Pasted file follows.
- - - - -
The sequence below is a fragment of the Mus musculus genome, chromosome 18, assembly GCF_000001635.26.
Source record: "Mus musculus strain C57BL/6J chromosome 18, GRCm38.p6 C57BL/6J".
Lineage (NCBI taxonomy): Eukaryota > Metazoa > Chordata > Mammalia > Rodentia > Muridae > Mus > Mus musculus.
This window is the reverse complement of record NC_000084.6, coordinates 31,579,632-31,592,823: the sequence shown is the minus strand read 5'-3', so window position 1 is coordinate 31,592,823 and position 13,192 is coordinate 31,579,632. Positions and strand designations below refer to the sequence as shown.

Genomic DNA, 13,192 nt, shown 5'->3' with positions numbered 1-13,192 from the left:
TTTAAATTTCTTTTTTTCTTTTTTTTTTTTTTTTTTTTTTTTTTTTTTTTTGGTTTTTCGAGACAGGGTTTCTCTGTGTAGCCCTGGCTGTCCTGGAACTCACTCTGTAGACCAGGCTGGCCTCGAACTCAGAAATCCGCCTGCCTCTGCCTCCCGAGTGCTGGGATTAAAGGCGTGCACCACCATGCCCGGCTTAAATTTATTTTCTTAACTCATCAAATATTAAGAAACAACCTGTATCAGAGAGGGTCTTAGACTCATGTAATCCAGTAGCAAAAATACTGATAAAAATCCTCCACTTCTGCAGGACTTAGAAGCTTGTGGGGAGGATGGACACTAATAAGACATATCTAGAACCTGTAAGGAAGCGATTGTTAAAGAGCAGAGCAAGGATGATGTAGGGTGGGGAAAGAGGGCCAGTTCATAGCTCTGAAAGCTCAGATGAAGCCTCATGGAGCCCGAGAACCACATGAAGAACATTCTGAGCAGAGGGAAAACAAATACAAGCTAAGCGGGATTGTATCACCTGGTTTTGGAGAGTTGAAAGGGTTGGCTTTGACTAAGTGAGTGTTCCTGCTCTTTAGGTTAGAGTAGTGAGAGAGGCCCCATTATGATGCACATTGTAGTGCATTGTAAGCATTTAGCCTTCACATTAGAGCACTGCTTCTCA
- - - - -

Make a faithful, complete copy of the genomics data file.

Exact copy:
The sequence below is a fragment of the Mus musculus genome, chromosome 18, assembly GCF_000001635.26.
Source record: "Mus musculus strain C57BL/6J chromosome 18, GRCm38.p6 C57BL/6J".
Lineage (NCBI taxonomy): Eukaryota > Metazoa > Chordata > Mammalia > Rodentia > Muridae > Mus > Mus musculus.
This window is the reverse complement of record NC_000084.6, coordinates 31,579,632-31,592,823: the sequence shown is the minus strand read 5'-3', so window position 1 is coordinate 31,592,823 and position 13,192 is coordinate 31,579,632. Positions and strand designations below refer to the sequence as shown.

Genomic DNA, 13,192 nt, shown 5'->3' with positions numbered 1-13,192 from the left:
TTTAAATTTCTTTTTTTCTTTTTTTTTTTTTTTTTTTTTTTTTTTTTTTTTGGTTTTTCGAGACAGGGTTTCTCTGTGTAGCCCTGGCTGTCCTGGAACTCACTCTGTAGACCAGGCTGGCCTCGAACTCAGAAATCCGCCTGCCTCTGCCTCCCGAGTGCTGGGATTAAAGGCGTGCACCACCATGCCCGGCTTAAATTTATTTTCTTAACTCATCAAATATTAAGAAACAACCTGTATCAGAGAGGGTCTTAGACTCATGTAATCCAGTAGCAAAAATACTGATAAAAATCCTCCACTTCTGCAGGACTTAGAAGCTTGTGGGGAGGATGGACACTAATAAGACATATCTAGAACCTGTAAGGAAGCGATTGTTAAAGAGCAGAGCAAGGATGATGTAGGGTGGGGAAAGAGGGCCAGTTCATAGCTCTGAAAGCTCAGATGAAGCCTCATGGAGCCCGAGAACCACATGAAGAACATTCTGAGCAGAGGGAAAACAAATACAAGCTAAGCGGGATTGTATCACCTGGTTTTGGAGAGTTGAAAGGGTTGGCTTTGACTAAGTGAGTGTTCCTGCTCTTTAGGTTAGAGTAGTGAGAGAGGCCCCATTATGATGCACATTGTAGTGCATTGTAAGCATTTAGCCTTCACATTAGAGCACTGCTTCTCA